And, of course, there are other implications of this. Not just shoes. Context changes.
Here’s the point I’m making. If we are not careful, we begin to think our practices, the ones we’ve done so long, or the one we prefer, are Biblical, when really they are contextual.
And, context changes.
But the fact that people need to repent doesn’t.
And, so we minister within the context of the day, and preach truth.
Jesus modeled that for us.
If not…we’d all be wearing sandals.
(My California pastor friends are confused. You can ignore this post and enjoy your sandals.)
This was a week (again) where the news was dominated by a natural disaster. Knowing that this blog is read by many pastors and church leaders, I felt led to address the issue many of them (us) will be considering…or at least should be.
How to respond the Sunday after a disaster in the news:
This is often a delicate issue. Unless your church is super large, and probably even then, you won’t be able to respond to every disaster with money and people. Obviously there are disasters every week. Some get more national attention than others. How do you know what to address on Sunday? How do you respond as a church?
Here are some thoughts to consider:
Determine impact on the church – Consider how much this particular disaster is on the minds of the people you pastor and how long it will take to recover from this disaster. That’s not always the same. The tornadoes in Oklahoma have dominated the news. People are saying things like, “Worst I’ve ever seen.” Obviously this one has major impact on people and will be difficult to ignore.
Acknowledge the obvious – After you have discerned the magnitude of the disaster, decide what response you will make. As for this week, considering the Oklahoma tornadoes, it will be difficult not to mention it in a service. It’s on people’s minds. People almost expect you to say or do something. Again, this is not true of every disaster, but when it impacts as many people as this one does, and when the destruction is as devastating, it merits mentioning. We placed something on our website and Facebook almost immediately directing people where they can help. These are times when the church has a specific expectation and calling to respond. Sometimes it will be obvious you need to respond. At other times, follow your heart for people, but if you need confirmation or the discernment of other people, bring a small group together to help you decide if and how to respond.
Lead people to pray – The best thing we can ever do in a disaster…really anytime…is to appeal to the One who holds the answers to the struggles of life. We need to pray. We demonstrate something to people when they see and hear us pray for a situation in the news. They realize the importance of prayer. They are reminded of God’s sovereignty. When the corporate body prays together over something we’ve been thinking about all week we are able to share the burden we’ve been carrying individually. That’s being the Body.
Allow a chance to respond – Again, depending on the magnitude of the disaster, and the way it impacts the particular church where you serve, it might be necessary for you to do more than pray. Depending on the size of your church you may be able to send people (at the appropriate time), but you can always give people an opportunity to give and serve through other organizations. Many churches assume they have to coordinate their own efforts. I choose to rely on reputable groups already on the ground of the disaster with whom we can partner. It eliminates many of the administrative hurdles that get in the way of providing real help.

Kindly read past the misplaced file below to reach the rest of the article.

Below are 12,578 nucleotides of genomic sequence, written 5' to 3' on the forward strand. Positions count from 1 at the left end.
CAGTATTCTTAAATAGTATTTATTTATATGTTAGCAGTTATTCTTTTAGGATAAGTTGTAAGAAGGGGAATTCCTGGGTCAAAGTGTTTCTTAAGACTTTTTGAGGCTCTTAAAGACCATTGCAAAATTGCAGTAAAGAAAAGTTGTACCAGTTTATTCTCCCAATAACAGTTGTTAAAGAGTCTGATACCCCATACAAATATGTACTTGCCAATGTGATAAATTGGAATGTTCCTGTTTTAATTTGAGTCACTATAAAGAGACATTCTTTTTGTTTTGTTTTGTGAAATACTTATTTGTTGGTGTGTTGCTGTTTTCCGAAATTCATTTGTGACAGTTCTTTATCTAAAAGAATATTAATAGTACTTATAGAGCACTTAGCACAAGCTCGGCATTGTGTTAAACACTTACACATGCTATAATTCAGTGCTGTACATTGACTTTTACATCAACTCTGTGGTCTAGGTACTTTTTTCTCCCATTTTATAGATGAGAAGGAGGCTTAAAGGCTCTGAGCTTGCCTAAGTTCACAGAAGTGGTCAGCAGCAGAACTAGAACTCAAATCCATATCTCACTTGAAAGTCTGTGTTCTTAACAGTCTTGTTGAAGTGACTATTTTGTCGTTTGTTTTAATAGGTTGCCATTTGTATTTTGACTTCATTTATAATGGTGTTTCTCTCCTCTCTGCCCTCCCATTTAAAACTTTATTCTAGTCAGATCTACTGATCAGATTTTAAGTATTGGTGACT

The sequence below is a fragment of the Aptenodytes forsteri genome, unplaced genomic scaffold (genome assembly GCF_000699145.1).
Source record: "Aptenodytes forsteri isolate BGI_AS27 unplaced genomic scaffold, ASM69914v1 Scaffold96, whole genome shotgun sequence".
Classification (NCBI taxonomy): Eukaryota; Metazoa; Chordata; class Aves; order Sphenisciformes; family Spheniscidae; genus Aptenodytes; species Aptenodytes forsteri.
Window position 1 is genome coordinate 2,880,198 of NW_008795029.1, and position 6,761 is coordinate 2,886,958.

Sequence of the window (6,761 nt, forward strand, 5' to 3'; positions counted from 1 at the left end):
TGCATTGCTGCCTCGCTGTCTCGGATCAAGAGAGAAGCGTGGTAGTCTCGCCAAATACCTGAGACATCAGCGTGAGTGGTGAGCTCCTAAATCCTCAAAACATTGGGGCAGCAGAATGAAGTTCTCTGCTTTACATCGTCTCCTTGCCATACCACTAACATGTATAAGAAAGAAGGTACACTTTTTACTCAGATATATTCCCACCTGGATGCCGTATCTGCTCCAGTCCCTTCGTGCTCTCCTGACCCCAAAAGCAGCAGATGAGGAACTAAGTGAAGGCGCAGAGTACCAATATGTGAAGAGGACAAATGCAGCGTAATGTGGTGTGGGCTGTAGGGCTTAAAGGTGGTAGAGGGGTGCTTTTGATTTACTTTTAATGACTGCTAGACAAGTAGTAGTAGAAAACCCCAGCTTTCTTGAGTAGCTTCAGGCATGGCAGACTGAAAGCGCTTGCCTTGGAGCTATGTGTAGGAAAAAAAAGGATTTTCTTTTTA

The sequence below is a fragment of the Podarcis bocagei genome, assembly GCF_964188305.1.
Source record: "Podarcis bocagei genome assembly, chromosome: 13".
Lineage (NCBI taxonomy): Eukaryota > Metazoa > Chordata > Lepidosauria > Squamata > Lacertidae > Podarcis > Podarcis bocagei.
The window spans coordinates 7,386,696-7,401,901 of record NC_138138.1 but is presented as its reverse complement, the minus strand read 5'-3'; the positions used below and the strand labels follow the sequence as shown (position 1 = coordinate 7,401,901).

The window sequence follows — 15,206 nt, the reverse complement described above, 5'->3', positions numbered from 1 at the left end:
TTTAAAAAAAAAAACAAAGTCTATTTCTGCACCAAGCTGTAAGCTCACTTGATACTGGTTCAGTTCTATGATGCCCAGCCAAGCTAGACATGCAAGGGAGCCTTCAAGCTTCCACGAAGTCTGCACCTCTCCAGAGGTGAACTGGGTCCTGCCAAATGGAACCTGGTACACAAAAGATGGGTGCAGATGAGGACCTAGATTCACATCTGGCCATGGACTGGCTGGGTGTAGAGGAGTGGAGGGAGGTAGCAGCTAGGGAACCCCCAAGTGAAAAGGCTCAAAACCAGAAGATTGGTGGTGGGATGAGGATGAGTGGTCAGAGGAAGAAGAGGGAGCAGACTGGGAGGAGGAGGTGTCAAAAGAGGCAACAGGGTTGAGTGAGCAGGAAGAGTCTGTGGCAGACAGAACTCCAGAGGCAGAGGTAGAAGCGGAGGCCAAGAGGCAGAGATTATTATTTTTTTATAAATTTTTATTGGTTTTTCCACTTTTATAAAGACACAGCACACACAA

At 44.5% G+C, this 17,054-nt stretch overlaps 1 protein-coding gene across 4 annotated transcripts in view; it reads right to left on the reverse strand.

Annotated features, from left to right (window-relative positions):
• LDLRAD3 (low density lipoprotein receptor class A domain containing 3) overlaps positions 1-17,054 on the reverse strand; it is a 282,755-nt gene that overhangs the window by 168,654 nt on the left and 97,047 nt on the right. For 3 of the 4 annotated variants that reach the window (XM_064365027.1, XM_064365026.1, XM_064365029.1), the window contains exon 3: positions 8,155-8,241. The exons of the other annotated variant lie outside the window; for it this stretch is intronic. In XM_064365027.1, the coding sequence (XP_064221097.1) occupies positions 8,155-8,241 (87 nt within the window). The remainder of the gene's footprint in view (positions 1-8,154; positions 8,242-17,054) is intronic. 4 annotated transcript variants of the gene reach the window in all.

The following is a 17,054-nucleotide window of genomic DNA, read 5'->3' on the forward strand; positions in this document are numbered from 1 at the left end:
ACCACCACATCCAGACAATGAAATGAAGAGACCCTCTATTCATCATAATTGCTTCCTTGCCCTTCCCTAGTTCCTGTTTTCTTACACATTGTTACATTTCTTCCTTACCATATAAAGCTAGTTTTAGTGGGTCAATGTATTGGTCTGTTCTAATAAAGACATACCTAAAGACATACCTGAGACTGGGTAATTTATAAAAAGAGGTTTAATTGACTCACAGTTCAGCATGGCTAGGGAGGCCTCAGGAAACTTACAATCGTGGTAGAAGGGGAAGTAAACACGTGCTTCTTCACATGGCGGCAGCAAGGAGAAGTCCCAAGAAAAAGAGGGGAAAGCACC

Preach what God has laid on your heart – I know some who alter their message after a national disaster. When a tornado hit our community, that obviously altered my Sunday message. I knew I needed to address people’s fear and provide hope. I don’t feel I need to respond that every time a disaster happens. If God has already directed my message before the disaster, I know He is sovereign enough to know the timing of the word He placed in my heart and the disaster. I usually preach the message I feel He has already been leading me to deliver. We have to help people move forward after a disaster. While we don’t ignore the pain, we can help them process the fact that there is still much life to be lived.
Have systems in place – This will happen after the Sunday, but if you don’t have them already, use times following a disaster to reevaluate your systems of response you have. If they need improving, use this as an opportunity to do so. Connect with some agencies you can partner with in future disasters. Organize teams to coordinate future efforts. Set written procedures in place that outline how and when you will respond in the future. I have even used a “decision grid” for times like these, which helps us ask questions to determine the best decision to make at the time. It is harder to think rationally when emotions are high after something is in the news all week. Most likely your response will be slightly different every disaster, but it will help make better decisions to have systems already organized.